As a consequence, the content of the programme and its implementation method were decided in discussions with grassroots farmers’ organisations who were also supported by the regional AOPPs and the national AOPP, without involving foreign organisations, whether humanitarian or development NGOs, consultancies or businesses.

The choice of beneficiaries and the content of the ‘Village par village’ programme were the result of discussions between members of each local farmers’ organisation concerned. To do this, the latter received different kinds of support from their regional and national authorities, which also helped to consolidate them.

The choice of beneficiaries was the responsibility of each farmers’ organisation and concerned the most vulnerable people, particularly widows, and also some of the most productive farmers so as to serve as an example to the other members of the farmers’ organisation. At the local level, whether for irrigated rice farming, livestock farming or market gardening, the farmers’ organisation supplied seeds, inputs, tools, diesel for the irrigation pumps, and animals. In exchange, after the harvest or the new-born lambs had been sold, the farmers’ organisation was paid a fee to cover the cost of its services. It was also able to buy the farmers’ excess produce and sell it on wholesale markets.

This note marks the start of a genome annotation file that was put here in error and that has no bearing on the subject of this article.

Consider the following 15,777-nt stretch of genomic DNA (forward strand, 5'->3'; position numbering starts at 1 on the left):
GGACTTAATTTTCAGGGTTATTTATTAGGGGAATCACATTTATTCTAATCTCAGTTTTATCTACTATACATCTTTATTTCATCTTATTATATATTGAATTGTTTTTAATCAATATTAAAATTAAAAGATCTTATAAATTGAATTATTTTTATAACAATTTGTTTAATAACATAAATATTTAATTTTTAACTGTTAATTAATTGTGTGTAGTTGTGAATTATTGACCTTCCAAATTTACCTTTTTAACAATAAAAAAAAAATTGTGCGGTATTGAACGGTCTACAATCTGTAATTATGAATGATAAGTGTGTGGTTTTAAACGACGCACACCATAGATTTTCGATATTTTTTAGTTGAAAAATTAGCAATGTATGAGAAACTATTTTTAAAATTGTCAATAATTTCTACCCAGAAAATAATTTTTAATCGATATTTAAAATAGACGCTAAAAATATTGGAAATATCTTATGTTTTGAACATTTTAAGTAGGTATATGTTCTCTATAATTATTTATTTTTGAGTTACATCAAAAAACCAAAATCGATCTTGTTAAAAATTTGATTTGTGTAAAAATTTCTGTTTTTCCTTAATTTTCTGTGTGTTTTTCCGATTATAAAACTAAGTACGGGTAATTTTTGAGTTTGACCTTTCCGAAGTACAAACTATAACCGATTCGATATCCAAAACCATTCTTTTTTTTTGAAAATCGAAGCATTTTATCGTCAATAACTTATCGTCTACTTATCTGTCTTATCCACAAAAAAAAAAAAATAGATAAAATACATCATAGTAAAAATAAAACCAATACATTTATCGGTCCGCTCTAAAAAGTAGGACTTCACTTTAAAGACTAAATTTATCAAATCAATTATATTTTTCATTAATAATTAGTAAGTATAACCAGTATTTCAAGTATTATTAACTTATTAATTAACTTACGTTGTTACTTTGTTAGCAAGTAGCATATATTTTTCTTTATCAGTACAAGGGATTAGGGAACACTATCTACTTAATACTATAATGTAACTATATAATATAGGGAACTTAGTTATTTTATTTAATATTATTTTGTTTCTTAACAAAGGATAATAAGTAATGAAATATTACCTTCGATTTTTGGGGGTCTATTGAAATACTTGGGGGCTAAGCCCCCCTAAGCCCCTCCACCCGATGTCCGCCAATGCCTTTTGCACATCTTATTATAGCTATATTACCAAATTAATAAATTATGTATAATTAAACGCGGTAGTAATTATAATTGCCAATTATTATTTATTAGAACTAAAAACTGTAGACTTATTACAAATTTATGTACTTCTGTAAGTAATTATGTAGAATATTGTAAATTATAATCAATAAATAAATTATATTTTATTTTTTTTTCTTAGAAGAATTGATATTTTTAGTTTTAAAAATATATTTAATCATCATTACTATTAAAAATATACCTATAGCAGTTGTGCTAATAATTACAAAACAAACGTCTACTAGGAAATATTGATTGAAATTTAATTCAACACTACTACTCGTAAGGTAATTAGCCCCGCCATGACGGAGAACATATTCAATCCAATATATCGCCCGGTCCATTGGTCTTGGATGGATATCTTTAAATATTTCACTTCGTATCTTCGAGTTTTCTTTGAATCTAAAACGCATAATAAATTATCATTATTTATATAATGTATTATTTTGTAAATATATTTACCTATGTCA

The regional AOPPs provided technical support and provided local farmers’ organisations with funding delegated by the national AOPP. The latter centralised requests from the local level, which it weighed against the financial resources that were available. It was also in charge of knowledge management and sharing of successes and failures with member organisations, for example, by organising exchange visits between farmers’ organisations. This brought both agility and accountability to the beneficiaries of the programme, helping them to improve their performance in their different activities, in keeping with a quality approach.

In addition, the national AOPP conducted advocacy activities in order to push the public authorities to implement the new Agricultural Orientation Law and denounce land appropriation due to population displacement. Another of its objectives was to reinforce grassroots organisations and gradually increase financial autonomy as secondary outcomes of a programme which otherwise had very concrete production objectives.


Results and future prospects

The results of this programme have been positive in terms of what it has achieved for both beneficiaries and organisations. Some uncertainties remain, however.